formulate research questions and plan how to answer them

identify and use appropriate research methods (including questionnaires, interviews, observations and content analysis)

analyse the ethical implications of social research in a variety of settings

make simple analyses of quantitative and qualitative data using appropriate computer programs

communicate effectively with others and present information both orally and in writing

conduct a literature search and produce a correctly formatted bibliography

manage their time in long-term work programmes

adopt a critical, interdisciplinary and creative perspective on media, communication and culture that synthesizes a range of traditions and approaches

demonstrate an in-depth knowledge of specific areas of media and communication politics, ethics and publics

demonstrate an understanding of forms and practices of media, culture and communication, and how they organise understanding, feelings and meaning

demonstrate an understanding of how factors such as class, gender, ethnicity, nationality, disability and sexuality affect media representations and cultural practices

demonstrate an ability to analyse media and communication forms in terms of production, text and consumption

demonstrate an ability to articulate the significance of media and communications in shaping political and personal experience

demonstrate an ability to develop research and formulate critical questions in relation to the field

deliver work to a given length, format, brief and deadline, properly referencing sources and ideas and making use, as appropriate, of a problem-solving approach

demonstrate skills in research, project design, presentation, teamwork, independent work, and time and information management

Full-time course composition

YearTermStatusModuleCreditsFHEQ level
1Autumn SemesterCoreA Sociology of 21st Century Britain (L4070)154
  CoreQuestioning the Media A (P4006)304
  CoreThemes and Perspectives in Sociology I (L3068)154
 Spring SemesterCoreDebates in Media Studies A (P4061)304
  CoreMaking the Familiar Strange (L4072)154
  CoreThemes and Perspectives in Sociology II (L3069)154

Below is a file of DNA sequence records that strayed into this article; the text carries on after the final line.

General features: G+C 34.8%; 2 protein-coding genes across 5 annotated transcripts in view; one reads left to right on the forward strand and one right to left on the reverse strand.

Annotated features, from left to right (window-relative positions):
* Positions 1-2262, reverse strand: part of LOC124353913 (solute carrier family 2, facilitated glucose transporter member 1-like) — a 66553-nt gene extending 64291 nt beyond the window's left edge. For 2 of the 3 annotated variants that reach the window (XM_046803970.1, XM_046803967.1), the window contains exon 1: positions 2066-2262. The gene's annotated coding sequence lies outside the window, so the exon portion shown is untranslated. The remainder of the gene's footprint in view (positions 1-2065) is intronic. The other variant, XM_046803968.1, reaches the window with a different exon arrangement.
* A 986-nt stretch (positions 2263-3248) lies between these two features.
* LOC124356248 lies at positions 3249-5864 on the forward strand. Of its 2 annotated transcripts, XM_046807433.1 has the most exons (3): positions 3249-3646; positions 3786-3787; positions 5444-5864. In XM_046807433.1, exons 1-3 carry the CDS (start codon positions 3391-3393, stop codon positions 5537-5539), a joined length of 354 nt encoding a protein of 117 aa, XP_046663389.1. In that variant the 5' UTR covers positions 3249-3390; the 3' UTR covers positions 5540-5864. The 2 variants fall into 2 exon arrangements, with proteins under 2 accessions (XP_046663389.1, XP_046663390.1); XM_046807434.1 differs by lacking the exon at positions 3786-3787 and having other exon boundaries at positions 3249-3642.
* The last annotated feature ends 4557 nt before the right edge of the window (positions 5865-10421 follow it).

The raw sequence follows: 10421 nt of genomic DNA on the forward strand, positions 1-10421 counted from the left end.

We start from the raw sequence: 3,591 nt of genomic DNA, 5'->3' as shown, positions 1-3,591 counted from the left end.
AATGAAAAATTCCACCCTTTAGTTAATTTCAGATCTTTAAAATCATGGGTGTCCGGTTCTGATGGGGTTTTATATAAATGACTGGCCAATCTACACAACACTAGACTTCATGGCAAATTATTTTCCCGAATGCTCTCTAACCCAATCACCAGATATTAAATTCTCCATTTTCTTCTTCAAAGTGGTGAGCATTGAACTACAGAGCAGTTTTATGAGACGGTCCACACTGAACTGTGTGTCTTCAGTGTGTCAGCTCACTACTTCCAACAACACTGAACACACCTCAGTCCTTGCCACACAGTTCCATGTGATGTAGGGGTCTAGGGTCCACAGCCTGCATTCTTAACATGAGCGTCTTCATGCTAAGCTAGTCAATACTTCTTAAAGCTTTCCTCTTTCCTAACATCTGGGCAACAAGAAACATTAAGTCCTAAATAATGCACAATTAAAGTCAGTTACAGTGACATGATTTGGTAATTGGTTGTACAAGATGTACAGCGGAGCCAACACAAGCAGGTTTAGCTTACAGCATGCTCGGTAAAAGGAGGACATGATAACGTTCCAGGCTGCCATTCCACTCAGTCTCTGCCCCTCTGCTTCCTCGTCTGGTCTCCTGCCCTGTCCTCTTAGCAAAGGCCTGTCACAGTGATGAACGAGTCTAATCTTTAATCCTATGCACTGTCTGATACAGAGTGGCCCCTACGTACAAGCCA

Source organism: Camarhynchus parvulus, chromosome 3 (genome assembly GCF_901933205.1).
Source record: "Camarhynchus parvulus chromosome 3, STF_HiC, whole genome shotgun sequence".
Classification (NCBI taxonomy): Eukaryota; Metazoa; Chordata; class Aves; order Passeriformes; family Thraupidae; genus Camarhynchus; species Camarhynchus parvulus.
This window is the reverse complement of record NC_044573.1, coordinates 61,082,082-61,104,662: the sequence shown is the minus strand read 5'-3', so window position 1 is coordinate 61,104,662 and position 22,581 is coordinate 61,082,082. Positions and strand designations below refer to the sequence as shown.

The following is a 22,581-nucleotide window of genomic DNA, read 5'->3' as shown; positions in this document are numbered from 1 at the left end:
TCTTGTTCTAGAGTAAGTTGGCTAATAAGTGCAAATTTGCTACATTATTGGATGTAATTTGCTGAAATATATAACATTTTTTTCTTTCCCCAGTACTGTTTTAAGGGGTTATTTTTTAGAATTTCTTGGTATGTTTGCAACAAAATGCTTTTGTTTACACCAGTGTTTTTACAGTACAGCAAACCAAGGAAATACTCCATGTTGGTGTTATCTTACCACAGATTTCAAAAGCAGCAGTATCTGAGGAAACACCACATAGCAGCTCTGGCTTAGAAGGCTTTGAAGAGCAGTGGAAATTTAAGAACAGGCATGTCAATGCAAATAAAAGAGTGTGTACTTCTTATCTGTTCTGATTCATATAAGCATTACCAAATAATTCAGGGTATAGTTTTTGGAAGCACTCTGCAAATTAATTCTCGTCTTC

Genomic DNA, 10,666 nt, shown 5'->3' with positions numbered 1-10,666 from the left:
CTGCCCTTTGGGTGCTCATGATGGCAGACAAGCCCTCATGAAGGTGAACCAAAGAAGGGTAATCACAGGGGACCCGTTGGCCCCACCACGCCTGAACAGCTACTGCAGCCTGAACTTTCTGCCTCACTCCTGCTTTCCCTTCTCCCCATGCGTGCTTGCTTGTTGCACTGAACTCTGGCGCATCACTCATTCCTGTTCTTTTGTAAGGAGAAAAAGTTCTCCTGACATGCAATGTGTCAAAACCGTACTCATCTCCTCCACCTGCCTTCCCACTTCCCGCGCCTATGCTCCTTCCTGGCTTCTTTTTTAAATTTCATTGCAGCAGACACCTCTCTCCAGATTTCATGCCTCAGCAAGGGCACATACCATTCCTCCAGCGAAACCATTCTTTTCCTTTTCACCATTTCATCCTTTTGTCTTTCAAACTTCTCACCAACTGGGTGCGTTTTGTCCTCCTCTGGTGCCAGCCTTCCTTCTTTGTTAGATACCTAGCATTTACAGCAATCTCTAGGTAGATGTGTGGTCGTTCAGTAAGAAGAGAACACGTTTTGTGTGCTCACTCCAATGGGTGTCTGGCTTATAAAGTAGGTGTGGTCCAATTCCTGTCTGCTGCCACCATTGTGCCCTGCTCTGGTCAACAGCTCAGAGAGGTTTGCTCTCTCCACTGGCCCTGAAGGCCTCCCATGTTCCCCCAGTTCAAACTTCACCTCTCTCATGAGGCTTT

YearTermStatusModuleCreditsFHEQ level
2Autumn SemesterCoreDoing Social Research: working with quantitative data (L3078)155
  CoreNews, Politics and Power A (P4080)305
  OptionBeyond the Vote: Citizenship and Participation in Sociology (L4069A)155
  Classical Sociological Theory (L4053A)155
  Migration and Integration (Aut) (L4081A)155
  Sociology of Everyday Life (L4040A)155
  Sociology of Medicine and Health (L3083A)155
  Sound, Culture & Society B (P4084)155
 Spring SemesterCoreDoing Social Research: working with qualitative data (L3079)155
  OptionAdvertising and Social Change B (P3080)155
  Debates in Screen Documentary B (P4107B)155
  Digital Cultures B (P3067)155
  Journalism in Crisis B (P3074)155
  Power, Deviance and Othering (L4018B)155
  Race: Conflict and Change (L3074B)155
  Researching Media and Communication (P5016)305
  Resistance Movements in Conflict & War (L4106B)155
  Sociology of Globalisation (Spr) (L4080B)155
  TV: Fictions and Entertainments B (P3068)155
YearTermStatusModuleCreditsFHEQ level
3Autumn SemesterOptionCities, Capital, Culture (P5039)306
  Class and Popular Culture (P4109)306
  Consuming Passions (V3036)306
  Contemporary Social Theory (Aut) (L4046A)306
  Death of Socialism? (L2137)306
  Documentary, Reality TV and 'Real Lives' (P4041)306
  Globalisation and Communication (P4114)156
  Identity and Interaction (L4066A)306
  Media, War and Terrorism (P4110)306